Getting injured is not something that we can anticipate nor predict every time we exercise or step into our sport. Knee injuries are common, particularly for contact sports wherein meniscal tears, ACL tears, ligamentous sprain/strains and muscle tears are all too common. And yet, anyone at any age is susceptible to a tear of the meniscus, from the weekend warrior, to the seasoned exercise pro.
So, let’s begin by diving into some of the epidemiology of meniscal injuries, the anatomy of the knee, form versus function, types of meniscal injuries, and supplementation.
The rate of incidence of meniscal injuries are approximately 60-70 per 100,000 with a male:female ratio of 2.5:4.1. Many documented cases of meniscus-related traumas do not come from sporting events, as commonly thought; although per-capita, when comparing the athlete and non-athlete populations, the incidence rate favors athletes. Partial meniscal surgeries, or minescectomies, are the most commonly-practiced surgical intervention for cases where traditional conservative measures like rehabilitation or strength programs become ineffective.
The knee is comprised of the femur (upper thigh bone) and tibia (lower leg bone) and fibula (lower leg bone, lateral side). These bones are end-capped by cartilage, which acts as a protective barrier between the bones (as we age, these layers degenerate, which is when we begin to experience osteoarthritis and DJD). These massive bones are connected by four large ligaments the Anterior, Lateral, Medial and Poster cruciate ligaments. To prevent grinding between these bones we have the medial meniscus and lateral meniscus, two c-shaped shock absorbers comprised of cartilage.
The function of the menisci aid in transmission of the load of the body, aid in stability, shock absorption and provide nutrition and lubrication to the articular cartilage – the tissue that is the ‘end cap’ to our bones.
The medial meniscus (inside of our knee) is connected to the medial cruciate ligament. Due to these attachment configurations, it is less mobile than the lateral meniscus (outside of our knee) and is more susceptible to potential injury, roughly 55 – 60% of the time. ACL tears, when they occur affect and tear the lateral meniscus owing to their structural proximity.
Location, Location, Location: the posterior aspect of the meniscus is the most susceptible to damage. This is so, because most of our load-bearing forces are concentrated there. Injury usually occurs when the knee is slightly flexed, such as in an athletic stance. This position, combined with a sudden twisting motion is what traditionally causes the tear.
Calling Wolverine: Healing Factor: The blood supply of the knee as it pertains to the menisci is limited to the outer third, and has excellent healing potential. The inner two-thirds are not so fortunate, and are where many tears often occur. As we age, the integrity of the blood supply to these regions decreases, which reduces healing potential.
Mechanisms of Injury
Typically, damage to the meniscus occurs as a result of gradual, repetitive wear and tear (i.e. natural degeneration) as well as singular traumatic events. The most common position for a meniscal injury is when the knee is in a loaded position (such as an athletic bend) with torsion (twisting about the knee); or when the knee is in hyperflexion. Lateral and medial impacts (side-collisions) can also rupture the meniscus as well as tear those ligaments.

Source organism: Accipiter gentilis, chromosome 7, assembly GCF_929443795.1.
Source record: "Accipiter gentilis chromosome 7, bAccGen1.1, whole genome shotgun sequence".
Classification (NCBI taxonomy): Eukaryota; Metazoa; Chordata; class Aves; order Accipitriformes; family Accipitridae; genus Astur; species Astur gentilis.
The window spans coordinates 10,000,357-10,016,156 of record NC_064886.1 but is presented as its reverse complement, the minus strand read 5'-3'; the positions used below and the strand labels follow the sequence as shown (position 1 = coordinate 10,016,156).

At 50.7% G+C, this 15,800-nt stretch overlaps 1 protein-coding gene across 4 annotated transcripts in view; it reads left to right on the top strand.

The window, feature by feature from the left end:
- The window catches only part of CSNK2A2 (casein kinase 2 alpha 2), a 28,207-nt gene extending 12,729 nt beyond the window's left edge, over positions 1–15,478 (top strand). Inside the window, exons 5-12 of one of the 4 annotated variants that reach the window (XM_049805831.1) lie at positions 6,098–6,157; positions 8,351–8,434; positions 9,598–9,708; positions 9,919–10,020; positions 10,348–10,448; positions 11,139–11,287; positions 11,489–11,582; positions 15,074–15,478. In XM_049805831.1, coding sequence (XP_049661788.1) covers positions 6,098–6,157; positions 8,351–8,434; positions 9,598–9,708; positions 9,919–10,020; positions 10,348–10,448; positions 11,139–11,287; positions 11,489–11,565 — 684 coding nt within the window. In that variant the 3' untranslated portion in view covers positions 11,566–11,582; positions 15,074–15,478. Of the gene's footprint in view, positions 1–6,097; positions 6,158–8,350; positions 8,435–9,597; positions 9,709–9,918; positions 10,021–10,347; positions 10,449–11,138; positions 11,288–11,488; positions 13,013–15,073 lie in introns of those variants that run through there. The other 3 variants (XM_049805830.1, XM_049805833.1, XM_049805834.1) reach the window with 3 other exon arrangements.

Common signs and symptoms are sustained pain and swelling after a contact injury; medial or lateral knee pain; clicking, popping, locking; and reoccurring swelling of the knee after exercising.
The structural tearing of the meniscus can vary greatly from a small posterior flap-tear, to a semi-lunar continuous tear, or a large flap-tear that folds over on itself. Other most-commons include oblique tears and radial (transverse tears).
X-ray imaging cannot detect meniscal tears because this type of imaging study shows osseous tissue only, and not soft tissue such as ligaments, tendons, skin and muscle. X-rays are useful however, as an entry-level imaging study to help rule out potential fractures. MRI is the preferred method with medial and lateral meniscus tear detection sensitivity of 91.4% and 76.0%, respectively; as well as medial and lateral meniscus tear detection specificity of 81.1% and 93.3%, respectively.
Statistically, 16% of asymptomatic knees demonstrate meniscal tearing; while individuals over the age of 45 demonstrate 36%.
Orthopedic tests which feature the patient in a weight-bearing position, as well as stress-tests to the joint line of the knee include McMurray’s test, Apley’s test, Ege’s test and Thessaly’s test.
Clinically, it is always best to be evaluated by a health care professional. Traditionally, orthopedic tests are conducted, and if testing is positive, imaging studies are warranted. If the pain persistsphysical therapy or chiropractic care may be deemed appropriate depending on the level of severity of the potential tear. If the imaging study showcases significant tearing, surgery may be performed to repair, reduce, or excise the offending particles.
Going forward, either post-surgical or after PT/Chiro care, your body has overcome a massive trauma to key areas in one or both of your knees. While your body heals, it will never be structurally as strong as it was pre-injury.
The good news however, is that there are ways to offset further degeneration and potential risk for future meniscal tearing by supplementing with the following:
- Fish Oil
- Chondroitin Sulfate
- Methylsulfonylmethane (MSM)
- Hyaluronic Acid
For a complete listing of these supplements, see my previous article on Supplementation for Healthy Joints.
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